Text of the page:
Crawford County, Iowa, IAGenWeb


Otto J. Staley

The name of Otto J. Staley represents industry, persistence and reliability and through these qualities he has acquired an honorable reputation in Crawford county and also a highly productive farm.

A native of Iowa City, Johnson county, Iowa, he was born August 30, 1852, and is a son of Arthur and Clara (Ray) Staley. (SEE NOTE BELOW) The father was born in Bavaria, Germany, and came to the United States in 1849, spending the first three years in this country at Zanesville, Ohio. He had learned the carpenter's trade in Germany and he followed that occupation at Zanesville. Having decided to come westward, he traveled by wagon down the Muskingum and Ohio rivers and up the Mississippi to Muscatine, Iowa, and then across the country by ox team to Iowa City. After working at his trade for a year in the state of his adoption, he moved to a farm which he had purchased about twelve miles north of Iowa City and later built the first house in the town of Solon.

He was one of the useful and enterprising citizens of Johnson county and lived to the advanced age of ninety three years and six months, being called away December 24, 1909. His remains were interred in the cemetery at Solon. His wife was also a native of Germany, but they were married in Ohio. She died at the family homestead in this state in 1887. In their family were seven children, namely: Frances, who married John Meyers, of Missouri; Clem, now living in Johnson county, Iowa; Otto J., the subject of this review; Eugene, who makes his home in the state of Washington; Freda, of Chicago; Mary, who is living on the home place; and Phillip, who purchased the old homestead and now lives there.

Otto J. Staley was educated in the public schools of Johnson county and continued with his parents until twenty-one years of age. In 1873 he came to Crawford county in a covered wagon, the journey requiring seven days, and he has ever since been identified with the agricultural interests of this county. He worked by the month, and later he and his brother rented the fann which he now owns. In 1906, having acquired the necessary capital, he began independently by purchasing eighty acres of raw land and applied himself so successfully to its cultivation that he now owns three hundred and twenty acres, which he has largely improved in value by the erection of buildings, fences, etc. He raises grains and also keeps blooded Norman and coach horses and other graded stock which he handles to excellent advantage.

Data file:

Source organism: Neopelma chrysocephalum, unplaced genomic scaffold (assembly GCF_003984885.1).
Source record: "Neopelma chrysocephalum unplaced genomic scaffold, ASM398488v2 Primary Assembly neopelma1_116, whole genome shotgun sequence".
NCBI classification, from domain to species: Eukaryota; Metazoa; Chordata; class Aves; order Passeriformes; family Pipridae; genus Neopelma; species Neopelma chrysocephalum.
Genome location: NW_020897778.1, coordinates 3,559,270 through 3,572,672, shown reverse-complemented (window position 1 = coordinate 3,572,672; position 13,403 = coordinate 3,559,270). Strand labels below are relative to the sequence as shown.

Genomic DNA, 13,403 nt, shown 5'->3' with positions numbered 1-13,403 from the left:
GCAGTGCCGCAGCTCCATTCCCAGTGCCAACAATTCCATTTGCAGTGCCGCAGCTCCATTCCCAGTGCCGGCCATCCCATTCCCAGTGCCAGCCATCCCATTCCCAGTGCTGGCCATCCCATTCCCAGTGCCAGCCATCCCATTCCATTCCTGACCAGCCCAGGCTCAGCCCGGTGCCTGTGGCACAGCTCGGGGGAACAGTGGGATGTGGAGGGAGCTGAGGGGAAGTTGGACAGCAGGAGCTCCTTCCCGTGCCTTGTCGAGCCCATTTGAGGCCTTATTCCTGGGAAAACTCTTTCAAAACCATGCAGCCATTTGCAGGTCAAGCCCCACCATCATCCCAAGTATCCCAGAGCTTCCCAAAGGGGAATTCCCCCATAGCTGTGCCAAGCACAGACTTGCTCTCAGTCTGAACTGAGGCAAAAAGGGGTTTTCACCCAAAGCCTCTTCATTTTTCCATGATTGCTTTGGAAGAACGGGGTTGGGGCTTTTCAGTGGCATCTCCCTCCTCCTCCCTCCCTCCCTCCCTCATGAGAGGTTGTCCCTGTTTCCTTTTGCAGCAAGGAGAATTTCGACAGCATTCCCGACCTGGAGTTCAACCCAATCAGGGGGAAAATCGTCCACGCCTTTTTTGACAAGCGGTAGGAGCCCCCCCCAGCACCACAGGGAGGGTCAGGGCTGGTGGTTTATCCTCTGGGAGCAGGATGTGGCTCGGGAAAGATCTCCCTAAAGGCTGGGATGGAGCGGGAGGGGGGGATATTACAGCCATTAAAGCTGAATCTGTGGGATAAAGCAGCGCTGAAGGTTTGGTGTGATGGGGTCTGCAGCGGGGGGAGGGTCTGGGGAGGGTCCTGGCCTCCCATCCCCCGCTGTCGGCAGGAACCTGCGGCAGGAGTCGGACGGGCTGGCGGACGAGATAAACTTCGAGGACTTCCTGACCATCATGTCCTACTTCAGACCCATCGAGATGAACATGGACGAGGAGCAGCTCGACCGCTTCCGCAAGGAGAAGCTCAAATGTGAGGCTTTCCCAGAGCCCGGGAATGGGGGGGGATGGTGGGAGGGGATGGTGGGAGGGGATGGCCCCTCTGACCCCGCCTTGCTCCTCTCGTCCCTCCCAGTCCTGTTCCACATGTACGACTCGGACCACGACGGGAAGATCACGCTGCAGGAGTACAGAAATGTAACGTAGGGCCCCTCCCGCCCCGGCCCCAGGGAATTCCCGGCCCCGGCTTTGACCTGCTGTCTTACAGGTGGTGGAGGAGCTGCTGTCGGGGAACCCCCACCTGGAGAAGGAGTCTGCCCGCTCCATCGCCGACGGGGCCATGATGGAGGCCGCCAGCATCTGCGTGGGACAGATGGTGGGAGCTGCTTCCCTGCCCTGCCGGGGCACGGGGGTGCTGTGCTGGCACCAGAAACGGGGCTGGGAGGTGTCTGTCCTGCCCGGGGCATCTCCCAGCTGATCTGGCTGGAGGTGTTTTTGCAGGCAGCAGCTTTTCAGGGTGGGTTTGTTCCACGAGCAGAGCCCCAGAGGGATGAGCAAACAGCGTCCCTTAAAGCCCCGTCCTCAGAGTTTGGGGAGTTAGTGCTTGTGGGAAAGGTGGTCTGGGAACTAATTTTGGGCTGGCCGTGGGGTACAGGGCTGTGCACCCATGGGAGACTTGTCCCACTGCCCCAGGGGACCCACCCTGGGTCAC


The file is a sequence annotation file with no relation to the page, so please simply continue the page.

In 1882 Mr. Staley was united in marriage to Miss Amelia Hofer, a native of Johnson county, Iowa, and a daughter of Jacob and Elizabeth (Meyers) Hofer. The parents were both born in Germany and were early settlers of Johnson county. There were seven children in their family, while fourteen children have been born to Mr. and Mrs. Staley, namely: Agnes, now the wife of Albert Pithan, of Willow township; Charles, also of Willow township; Mark, who lives at Herrick, South Dakota; William, of Hanover township; Frank and Clara, both of whom are at home; Luke, Leo and Leonard, triplets, Asa, Edith, Paul, Verna and Florence, all of whom are at home.

Mr. and Mrs. Staley are at the head of one of the most remarkable families of Iowa, and the excellent training they have given their children is evidence of the good sense and clear judgment of the parents. Ten of the children are still at home, while four have started out on their own account in the great school of life. Mr. Staley has from his boyhood recognized the value of labor and has applied himself with an energy and ability that have produced gratifying returns. He and his wife and family are sincere adherents of the Catholic church. Politically he supports the democratic party and has served with great satisfaction to the people as trustee and clerk of Charter Oak township.

NOTE from descendant Bob Kuehl: The father's name was Anton and the mother's name was Thekla Reich, both of whom were born in Bittelbronn, Hohenzollern, Germany.
Source: History of Crawford County, Iowa. Vol. II. Chicago: The S. J. Clarke Publishing Co., 1911.